A Republican member of the House Ways and Means Committee has introduced legislation that would block the Biden administration's controversial plan to require U.S. banks to report their customers' account information to the Internal Revenue Service annually, citing "strong concerns" about the proposed legislation's possible effects on taxpayers' "privacy, the IRS's ability to safeguard private bank account information, and undue burdens on families and small businesses."
Some 90 fellow members of the House have co-sponsored Georgia Rep. Drew Ferguson's "Prohibiting IRS Financial Surveillance Act", which was formally submitted on Friday, including every Republican member of the House Ways and Means Committee. Among them was Committee Chairman Kevin Brady, of Texas.
In a statement posted on his website last Wednesday, Rep. Ferguson, pictured, explained the thinking behind his bill, the full text of which has yet to be published on the official Congressional website (although a basic outline of the bill is there): ""We should not allow the IRS to invade the privacy of Americans by snooping into their bank accounts.
“The Biden administration and Congressional Democrats have clearly demonstrated their intent to instate a broad financial surveillance regime, using Americans’ private financial information.
"In an attempt to chase down an ill-defined 'tax gap' that may not even exist, Democrats are willing to throw caution to the wind, put secure information at risk, and further inflate the unchecked power of the IRS."
Added Rep. Brady, in the statement: "The IRS bank surveillance scheme in the Democrats’ ‘reconciliation’ bill is a dangerous threat to our privacy that targets farmers, families and small businesses.
"Americans should not accept this, nor Speaker Pelosi’s demand to unleash 80,000 more IRS agents on hardworking taxpayers.”
Transaction threshhold of 'just US$600'
As reported, the Biden administration's plan would require banks, credit unions and other financial institutions located in the U.S. to report to the IRS all of their account-holders' deposits and withdrawals of amounts of US$600 or more, on an annual basis.
Those in favor of the Democrats' plan argue that it would help to close the so-called "tax gap" between what American taxpayers currently pay, and what they are believed to actually owe, in taxes every year.
But critics say the US$600 threshhold is so low that the mere collecting and processing of the huge volumes of data that the plan would involve would require eye-wateringly massive and expensive systems to handle, while at the same time making the personal, financial data of millions of Americans vulnerable to attack.
They also question whether the additional revenue this new regime would generate would come close to covering the added costs it would oblige the IRS to spend on implementing it – not to mention the added costs that U.S. banks and financial institutions would be obliged to take on.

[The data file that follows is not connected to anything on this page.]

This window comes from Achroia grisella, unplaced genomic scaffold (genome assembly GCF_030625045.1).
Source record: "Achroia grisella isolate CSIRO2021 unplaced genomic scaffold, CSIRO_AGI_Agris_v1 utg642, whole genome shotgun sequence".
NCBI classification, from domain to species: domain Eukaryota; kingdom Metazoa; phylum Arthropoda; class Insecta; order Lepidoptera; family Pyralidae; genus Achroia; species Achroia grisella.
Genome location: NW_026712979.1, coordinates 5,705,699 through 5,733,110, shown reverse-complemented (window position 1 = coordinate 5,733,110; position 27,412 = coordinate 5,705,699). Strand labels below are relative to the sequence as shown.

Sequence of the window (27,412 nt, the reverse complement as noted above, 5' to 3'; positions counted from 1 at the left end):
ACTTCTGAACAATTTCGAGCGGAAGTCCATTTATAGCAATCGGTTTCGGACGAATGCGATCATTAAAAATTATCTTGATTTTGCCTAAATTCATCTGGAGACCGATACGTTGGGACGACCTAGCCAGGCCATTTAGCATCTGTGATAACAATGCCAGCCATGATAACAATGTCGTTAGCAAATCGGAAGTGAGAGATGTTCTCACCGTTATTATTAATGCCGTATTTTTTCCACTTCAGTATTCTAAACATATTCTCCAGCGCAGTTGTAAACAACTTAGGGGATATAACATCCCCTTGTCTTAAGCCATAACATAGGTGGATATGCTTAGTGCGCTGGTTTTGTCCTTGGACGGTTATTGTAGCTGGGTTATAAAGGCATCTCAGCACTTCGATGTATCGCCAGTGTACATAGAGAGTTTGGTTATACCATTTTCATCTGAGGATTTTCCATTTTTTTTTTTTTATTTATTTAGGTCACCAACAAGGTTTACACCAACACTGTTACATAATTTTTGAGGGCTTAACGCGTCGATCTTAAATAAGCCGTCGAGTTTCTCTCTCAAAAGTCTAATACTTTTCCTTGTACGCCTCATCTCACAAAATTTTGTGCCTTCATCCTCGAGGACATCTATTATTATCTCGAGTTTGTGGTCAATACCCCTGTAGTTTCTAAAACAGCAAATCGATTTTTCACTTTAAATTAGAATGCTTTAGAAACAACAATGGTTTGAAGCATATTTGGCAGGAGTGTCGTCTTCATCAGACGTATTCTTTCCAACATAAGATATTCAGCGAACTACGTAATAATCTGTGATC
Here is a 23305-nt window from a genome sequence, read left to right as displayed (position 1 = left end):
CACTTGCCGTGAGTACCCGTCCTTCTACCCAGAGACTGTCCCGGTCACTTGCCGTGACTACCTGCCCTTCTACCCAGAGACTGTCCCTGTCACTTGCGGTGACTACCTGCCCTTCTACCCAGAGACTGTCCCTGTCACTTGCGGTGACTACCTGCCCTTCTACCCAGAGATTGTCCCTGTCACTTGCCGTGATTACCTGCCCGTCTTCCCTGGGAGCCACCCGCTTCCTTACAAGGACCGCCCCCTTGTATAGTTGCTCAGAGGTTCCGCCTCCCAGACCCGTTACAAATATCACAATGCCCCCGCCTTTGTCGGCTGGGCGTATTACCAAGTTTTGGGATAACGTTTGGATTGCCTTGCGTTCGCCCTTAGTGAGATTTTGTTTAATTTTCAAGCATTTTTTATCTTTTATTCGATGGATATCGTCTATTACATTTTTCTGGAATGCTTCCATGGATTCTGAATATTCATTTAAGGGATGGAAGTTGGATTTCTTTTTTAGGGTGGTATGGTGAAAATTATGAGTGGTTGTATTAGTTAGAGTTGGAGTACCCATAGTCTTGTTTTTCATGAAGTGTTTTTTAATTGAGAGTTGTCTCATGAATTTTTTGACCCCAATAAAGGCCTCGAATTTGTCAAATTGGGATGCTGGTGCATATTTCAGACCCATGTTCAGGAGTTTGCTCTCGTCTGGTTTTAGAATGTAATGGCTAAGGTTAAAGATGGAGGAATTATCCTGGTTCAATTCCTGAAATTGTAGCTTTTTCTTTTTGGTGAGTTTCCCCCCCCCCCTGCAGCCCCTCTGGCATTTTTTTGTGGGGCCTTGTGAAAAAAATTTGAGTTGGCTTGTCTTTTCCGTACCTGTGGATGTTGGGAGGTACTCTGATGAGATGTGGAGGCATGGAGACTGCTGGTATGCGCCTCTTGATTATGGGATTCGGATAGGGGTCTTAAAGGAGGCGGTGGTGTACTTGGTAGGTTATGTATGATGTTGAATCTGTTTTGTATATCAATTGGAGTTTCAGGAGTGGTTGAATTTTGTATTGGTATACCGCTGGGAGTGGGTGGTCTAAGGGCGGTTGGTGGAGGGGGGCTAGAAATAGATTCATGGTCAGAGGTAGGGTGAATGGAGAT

Among expatriate Americans and experts familiar with the way the U.S. has been targeting such expats since 2010, meanwhile, the debate over the Biden tax plan is of particular interest, because no such discussion accompanied a similar effort to "spy" on the overseas financial accounts of American citizens when it was signed into law in 2010.
Back then, the so-called Foreign Account Tax Compliance Act of 2010 was signed into law while hidden inside a domestic jobs bill known as the HIRE Act (Hiring Incentives to Restore Employment), and its implications for expats as well as their banks and financial services providers only began to emerge months later.
Some American expats were unaware of their obligations under this and other regulations aimed at monitoring American expats' finances until only recently, typically when their bank informed them, after noticing in its records that they had been born in the U.S. and as a result, were considered to be American citizens with annual tax- and information-filing obligations.
White House: 'misinformation'
distorting discussions of proposed surveillance
The Treasury Department is standing firm on its plan to "spy" on Americans' bank and financial accounts, arguing that discussions about the matter have been distorted by "misinformation."
"Opponents [of the administration's plan] have elevated the pernicious myth that banks will have to report all individual customers’ transactions to the IRS,' Natasha Sarin, Deputy Assistant Secretary for Economic Policy, wrote in a statement posted on the Treasury's website.
"Banks would add just a bit of additional data to information that they already supply to taxpayers and the IRS: how much money went into the account over the course of the year, and how much came out."
She added that the new information would be useful to the IRS because currently, it "has no knowledge about whether taxpayers who earn income in hard-to-track ways are making good on their annual tax obligations.
"Taxpayers who want to shirk their tax obligations know about, and exploit, this information shortfall.
"With very low audit rates for many types of taxpayers – rates that have decreased in the last decade as IRS resources have been gutted – tax cheats play the “audit lottery,” and wager that their noncompliance is unlikely to be detected.
"Providing slightly more information to the IRS – as the financial reporting proposal would do – will significantly increase compliance, because the odds of evasion being detected will rise."